Книга: Embedded Linux Primer: A Practical, Real-World Approach

5.2.1. Kernel Entry Point: head.o

5.2.1. Kernel Entry Point: head.o

The intention of the kernel developers was to keep the architecture-specific head.o module very generic, without any specific machine[39] dependencies. This module, derived from the assembly language file head.S, is located at .../arch/<ARCH>/kernel/head.S, where <ARCH> is replaced by the given architecture. The examples in this chapter are based on the ARM/XScale, as you have seen, with <ARCH>=arm.

The head.o module performs architecture- and often CPU-specific initialization in preparation for the main body of the kernel. CPU-specific tasks are kept as generic as possible across processor families. Machine-specific initialization is performed elsewhere, as you will discover shortly. Among other low-level tasks, head.o performs the following tasks:

• Checks for valid processor and architecture

• Creates initial page table entries

• Enables the processor's memory management unit (MMU)

• Establishes limited error detection and reporting

• Jumps to the start of the kernel proper, main.c

These functions contain some hidden complexities. Many novice embedded developers have tried to single-step through parts of this code, only to find that the debugger becomes hopelessly lost. Although a discussion of the complexities of assembly language and the hardware details of virtual memory is beyond the scope of this book, a few things are worth noting about this complicated module.

When control is first passed to the kernel's head.o from the bootstrap loader, the processor is operating in what we used to call real mode in x86 terminology. In effect, the logical address contained in the processor's program counter[40] (or any other register, for that matter) is the actual physical address driven onto the processor's electrical memory address pins. Soon after the processor's registers and kernel data structures are initialized to enable memory translation, the processor's memory management unit (MMU) is turned on. Suddenly, the address space as seen by the processor is yanked from beneath it and replaced by an arbitrary virtual addressing scheme determined by the kernel developers. This creates a complexity that can really be understood only by a detailed analysis of both the assembly language constructs and logical flow, as well as a detailed knowledge of the CPU and its hardware address translation mechanism. In short, physical addresses are replaced by logical addresses the moment the MMU is enabled. That's why a debugger can't single-step through this portion of code as with ordinary code.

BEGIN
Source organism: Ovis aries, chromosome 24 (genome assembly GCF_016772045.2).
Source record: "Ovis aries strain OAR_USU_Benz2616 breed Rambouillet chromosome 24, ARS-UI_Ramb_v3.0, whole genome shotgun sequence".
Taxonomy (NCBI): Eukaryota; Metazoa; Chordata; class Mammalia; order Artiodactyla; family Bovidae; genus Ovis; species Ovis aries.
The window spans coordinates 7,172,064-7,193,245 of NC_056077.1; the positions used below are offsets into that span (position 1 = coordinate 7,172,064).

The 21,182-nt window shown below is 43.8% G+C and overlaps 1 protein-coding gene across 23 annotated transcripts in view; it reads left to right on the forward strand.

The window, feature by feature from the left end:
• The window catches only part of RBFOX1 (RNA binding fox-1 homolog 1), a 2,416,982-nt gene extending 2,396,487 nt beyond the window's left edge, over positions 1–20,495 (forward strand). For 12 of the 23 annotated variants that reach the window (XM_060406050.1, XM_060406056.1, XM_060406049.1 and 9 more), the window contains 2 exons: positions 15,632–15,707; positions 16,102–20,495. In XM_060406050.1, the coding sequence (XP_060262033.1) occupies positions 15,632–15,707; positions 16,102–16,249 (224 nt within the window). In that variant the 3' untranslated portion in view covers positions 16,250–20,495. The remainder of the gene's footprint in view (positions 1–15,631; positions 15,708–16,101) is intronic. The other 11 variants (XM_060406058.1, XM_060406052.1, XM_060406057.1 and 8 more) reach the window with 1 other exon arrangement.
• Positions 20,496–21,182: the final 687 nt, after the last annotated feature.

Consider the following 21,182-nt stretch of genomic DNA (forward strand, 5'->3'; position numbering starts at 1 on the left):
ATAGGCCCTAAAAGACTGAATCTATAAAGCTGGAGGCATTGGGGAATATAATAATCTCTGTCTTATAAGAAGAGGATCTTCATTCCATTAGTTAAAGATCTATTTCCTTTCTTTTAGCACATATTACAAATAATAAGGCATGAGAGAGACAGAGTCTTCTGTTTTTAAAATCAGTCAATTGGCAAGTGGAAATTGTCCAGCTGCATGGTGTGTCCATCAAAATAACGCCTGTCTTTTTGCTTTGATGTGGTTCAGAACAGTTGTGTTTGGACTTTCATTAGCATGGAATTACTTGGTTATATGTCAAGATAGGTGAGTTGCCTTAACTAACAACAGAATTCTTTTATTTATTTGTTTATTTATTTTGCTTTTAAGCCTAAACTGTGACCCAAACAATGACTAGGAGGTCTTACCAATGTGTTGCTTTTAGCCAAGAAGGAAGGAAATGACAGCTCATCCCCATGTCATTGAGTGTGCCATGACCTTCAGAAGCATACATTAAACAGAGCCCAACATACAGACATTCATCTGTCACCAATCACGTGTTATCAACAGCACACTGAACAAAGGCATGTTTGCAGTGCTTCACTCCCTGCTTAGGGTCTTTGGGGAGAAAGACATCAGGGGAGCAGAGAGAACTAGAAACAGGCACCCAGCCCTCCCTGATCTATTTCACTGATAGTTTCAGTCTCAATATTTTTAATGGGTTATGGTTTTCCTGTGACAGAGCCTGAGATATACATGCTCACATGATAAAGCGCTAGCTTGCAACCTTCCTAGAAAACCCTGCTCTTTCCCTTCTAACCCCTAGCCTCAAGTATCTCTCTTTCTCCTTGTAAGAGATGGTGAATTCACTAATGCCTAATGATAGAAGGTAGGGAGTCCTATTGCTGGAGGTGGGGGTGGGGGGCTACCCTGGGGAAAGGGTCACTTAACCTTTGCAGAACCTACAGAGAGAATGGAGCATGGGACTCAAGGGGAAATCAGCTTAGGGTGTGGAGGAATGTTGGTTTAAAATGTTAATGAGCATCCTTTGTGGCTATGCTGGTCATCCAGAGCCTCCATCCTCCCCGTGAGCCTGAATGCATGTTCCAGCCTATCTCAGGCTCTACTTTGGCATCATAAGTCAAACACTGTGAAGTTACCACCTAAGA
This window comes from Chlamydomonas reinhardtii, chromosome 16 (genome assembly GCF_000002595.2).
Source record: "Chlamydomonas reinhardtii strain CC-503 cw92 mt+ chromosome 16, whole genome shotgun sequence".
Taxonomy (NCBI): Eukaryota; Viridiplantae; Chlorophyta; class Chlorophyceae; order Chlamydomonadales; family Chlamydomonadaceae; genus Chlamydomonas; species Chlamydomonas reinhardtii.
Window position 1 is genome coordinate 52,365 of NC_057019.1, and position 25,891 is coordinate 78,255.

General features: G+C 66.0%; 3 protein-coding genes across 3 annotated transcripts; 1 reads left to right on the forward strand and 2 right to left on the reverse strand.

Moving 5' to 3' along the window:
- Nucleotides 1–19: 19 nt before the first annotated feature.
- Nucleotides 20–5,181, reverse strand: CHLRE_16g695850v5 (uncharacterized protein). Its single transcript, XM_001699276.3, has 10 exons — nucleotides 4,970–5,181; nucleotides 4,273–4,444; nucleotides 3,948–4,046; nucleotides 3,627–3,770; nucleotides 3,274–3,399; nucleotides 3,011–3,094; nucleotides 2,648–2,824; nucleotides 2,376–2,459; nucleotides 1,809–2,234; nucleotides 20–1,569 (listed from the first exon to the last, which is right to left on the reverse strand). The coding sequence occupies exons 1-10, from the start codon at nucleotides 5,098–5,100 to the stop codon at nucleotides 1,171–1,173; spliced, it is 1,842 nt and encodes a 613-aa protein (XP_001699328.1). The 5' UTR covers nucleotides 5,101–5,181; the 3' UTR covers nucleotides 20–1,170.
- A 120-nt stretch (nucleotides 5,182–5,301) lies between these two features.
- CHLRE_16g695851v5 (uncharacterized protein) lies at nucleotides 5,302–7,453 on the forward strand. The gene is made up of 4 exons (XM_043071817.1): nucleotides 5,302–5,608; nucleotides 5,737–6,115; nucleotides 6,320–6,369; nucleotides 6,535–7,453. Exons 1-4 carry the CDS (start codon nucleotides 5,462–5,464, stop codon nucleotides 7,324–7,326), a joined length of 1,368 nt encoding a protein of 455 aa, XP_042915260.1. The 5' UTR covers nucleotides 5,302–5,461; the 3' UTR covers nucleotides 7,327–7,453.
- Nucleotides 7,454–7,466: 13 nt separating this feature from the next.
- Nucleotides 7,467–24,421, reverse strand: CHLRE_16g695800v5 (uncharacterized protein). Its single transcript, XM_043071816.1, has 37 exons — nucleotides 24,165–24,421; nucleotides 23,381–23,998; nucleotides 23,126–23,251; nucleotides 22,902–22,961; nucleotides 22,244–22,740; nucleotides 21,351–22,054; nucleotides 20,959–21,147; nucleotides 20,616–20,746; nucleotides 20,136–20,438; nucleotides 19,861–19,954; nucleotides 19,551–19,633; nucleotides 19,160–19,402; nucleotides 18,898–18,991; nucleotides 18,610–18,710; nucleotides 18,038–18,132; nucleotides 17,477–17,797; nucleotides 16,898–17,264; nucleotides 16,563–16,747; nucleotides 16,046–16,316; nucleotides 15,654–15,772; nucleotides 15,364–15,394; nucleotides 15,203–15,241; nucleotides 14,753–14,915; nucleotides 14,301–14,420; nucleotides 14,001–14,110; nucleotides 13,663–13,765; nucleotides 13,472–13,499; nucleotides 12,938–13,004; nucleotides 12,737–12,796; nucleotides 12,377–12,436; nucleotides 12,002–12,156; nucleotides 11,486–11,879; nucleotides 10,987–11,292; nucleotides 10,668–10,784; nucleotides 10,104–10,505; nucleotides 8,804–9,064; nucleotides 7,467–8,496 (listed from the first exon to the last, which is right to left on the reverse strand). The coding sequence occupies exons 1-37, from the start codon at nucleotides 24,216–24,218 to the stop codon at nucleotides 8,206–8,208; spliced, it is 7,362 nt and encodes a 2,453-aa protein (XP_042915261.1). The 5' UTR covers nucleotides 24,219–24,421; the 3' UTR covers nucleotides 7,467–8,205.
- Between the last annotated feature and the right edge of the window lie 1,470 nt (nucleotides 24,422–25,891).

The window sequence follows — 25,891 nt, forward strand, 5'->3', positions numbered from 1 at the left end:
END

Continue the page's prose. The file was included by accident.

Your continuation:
The second point worth noting is the limited available mapping at this early stage of the kernel boot process. Many developers have stumbled into this limitation while trying to modify head.o for their particular platform.[41] One such scenario might go like this. Let's say you have a hardware device that needs a firmware load very early in the boot cycle. One possible solution is to compile the necessary firmware statically into the kernel image and then reference it via a pointer to download it to your device. However, because of the limited memory mapping done at this point, it is quite possible that your firmware image will exist beyond the range that has been mapped at this early stage in the boot cycle. When your code executes, it generates a page fault because you have attempted to access a memory region for which no valid mapping has been created inside the processor. Worse yet, a page fault handler has not yet been installed at this early stage, so all you get is an unexplained system crash. At this early stage in the boot cycle, you are pretty much guaranteed not to have any error messages to help you figure out what's wrong.

You are wise to consider delaying any custom hardware initialization until after the kernel has booted, if at all possible. In this manner, you can rely on the well-known device driver model for access to custom hardware instead of trying to customize the much more complicated assembly language startup code. Numerous undocumented techniques are used at this level. One common example of this is to work around hardware errata that may or may not be documented. A much higher price will be paid in development time, cost, and complexity if you must make changes to the early startup assembly language code. Hardware and software engineers should discuss these facts during early stages of hardware development, when often a minor hardware change can lead to significant savings in software development time.

It is important to recognize the constraints placed upon the developer in a virtual memory environment. Many experienced embedded developers have little or no experience in this environment, and the scenario presented earlier is but one small example of the pitfalls that await the developer new to virtual memory architectures. Nearly all modern 32-bit and larger microprocessors have memory-management hardware used to implement virtual memory architectures. One of the most significant advantages of virtual memory machines is that they help separate teams of developers write large complex applications, while protecting other software modules, and the kernel itself, from programming errors.

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